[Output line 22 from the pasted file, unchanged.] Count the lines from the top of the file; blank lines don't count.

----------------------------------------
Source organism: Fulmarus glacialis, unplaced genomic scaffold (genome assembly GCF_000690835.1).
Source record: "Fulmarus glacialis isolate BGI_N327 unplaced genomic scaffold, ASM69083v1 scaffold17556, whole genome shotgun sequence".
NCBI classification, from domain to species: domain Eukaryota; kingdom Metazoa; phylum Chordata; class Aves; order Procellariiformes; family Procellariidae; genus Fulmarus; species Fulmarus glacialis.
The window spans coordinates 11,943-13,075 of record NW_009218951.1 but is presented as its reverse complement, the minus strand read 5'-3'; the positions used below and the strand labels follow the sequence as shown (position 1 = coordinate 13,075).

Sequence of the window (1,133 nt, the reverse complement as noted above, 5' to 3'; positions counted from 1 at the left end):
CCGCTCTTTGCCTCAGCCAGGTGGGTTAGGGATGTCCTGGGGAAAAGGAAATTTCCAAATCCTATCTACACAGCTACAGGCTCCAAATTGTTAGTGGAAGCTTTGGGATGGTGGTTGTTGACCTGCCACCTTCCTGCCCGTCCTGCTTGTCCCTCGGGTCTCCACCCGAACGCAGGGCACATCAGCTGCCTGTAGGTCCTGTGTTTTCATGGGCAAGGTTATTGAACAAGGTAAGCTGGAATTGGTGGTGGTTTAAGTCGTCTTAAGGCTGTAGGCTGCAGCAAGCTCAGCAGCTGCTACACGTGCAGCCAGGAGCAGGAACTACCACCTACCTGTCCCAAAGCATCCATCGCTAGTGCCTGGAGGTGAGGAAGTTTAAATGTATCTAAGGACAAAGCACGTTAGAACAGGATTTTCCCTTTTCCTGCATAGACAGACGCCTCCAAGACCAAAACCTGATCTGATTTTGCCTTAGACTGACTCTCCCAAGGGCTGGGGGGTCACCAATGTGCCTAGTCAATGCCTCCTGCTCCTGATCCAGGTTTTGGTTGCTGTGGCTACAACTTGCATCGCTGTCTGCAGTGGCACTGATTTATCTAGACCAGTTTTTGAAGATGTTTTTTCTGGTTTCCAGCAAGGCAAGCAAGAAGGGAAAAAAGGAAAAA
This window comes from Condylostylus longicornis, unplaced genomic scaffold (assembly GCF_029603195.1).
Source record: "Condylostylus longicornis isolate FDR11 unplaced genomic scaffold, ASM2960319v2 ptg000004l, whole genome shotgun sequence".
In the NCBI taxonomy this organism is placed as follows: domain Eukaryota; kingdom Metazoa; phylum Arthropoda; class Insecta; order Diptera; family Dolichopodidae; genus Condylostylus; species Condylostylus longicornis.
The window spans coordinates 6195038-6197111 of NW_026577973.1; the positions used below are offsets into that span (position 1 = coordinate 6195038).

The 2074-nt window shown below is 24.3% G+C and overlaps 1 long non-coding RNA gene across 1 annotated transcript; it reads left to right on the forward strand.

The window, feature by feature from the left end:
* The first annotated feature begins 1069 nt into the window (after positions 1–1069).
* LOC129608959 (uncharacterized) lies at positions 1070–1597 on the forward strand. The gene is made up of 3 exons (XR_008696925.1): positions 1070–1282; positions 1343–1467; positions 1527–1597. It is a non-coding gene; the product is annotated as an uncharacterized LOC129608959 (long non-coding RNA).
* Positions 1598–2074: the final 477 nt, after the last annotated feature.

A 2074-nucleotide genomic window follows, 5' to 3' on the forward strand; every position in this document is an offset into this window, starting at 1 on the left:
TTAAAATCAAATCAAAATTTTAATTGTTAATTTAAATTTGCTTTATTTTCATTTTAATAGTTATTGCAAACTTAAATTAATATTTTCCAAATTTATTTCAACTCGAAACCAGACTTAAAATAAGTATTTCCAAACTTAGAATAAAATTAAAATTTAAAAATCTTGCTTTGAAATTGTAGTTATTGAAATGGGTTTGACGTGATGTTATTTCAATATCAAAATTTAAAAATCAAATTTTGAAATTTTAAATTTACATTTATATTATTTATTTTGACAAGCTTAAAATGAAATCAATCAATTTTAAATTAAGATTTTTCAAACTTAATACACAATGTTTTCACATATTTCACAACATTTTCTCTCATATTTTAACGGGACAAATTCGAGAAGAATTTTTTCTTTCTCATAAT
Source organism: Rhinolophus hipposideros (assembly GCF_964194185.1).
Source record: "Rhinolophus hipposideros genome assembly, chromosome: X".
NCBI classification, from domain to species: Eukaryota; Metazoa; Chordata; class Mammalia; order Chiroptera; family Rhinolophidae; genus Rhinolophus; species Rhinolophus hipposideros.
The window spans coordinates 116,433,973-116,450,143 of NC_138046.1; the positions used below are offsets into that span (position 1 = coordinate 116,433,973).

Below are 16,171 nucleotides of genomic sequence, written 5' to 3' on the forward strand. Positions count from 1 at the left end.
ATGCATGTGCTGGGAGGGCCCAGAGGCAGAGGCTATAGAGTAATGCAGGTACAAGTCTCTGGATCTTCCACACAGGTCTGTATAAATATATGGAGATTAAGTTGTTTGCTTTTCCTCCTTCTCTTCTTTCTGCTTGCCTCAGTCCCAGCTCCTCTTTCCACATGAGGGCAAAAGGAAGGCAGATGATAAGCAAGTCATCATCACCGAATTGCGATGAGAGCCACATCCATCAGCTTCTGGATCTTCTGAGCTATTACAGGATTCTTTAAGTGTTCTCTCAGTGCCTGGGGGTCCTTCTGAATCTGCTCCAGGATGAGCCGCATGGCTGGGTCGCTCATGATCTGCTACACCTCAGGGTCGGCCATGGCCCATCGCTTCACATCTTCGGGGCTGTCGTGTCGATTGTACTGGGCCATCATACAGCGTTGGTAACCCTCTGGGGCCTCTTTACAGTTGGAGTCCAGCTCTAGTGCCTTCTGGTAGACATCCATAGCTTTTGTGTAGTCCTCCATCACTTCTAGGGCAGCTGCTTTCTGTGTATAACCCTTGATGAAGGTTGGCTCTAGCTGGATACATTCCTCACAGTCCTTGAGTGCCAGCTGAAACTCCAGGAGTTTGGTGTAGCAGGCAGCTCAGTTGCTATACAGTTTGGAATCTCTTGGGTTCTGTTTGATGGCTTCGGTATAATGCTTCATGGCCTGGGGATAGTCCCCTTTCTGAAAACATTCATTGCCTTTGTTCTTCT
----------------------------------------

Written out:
Below are 16,171 nucleotides of genomic sequence, written 5' to 3' on the forward strand. Positions count from 1 at the left end.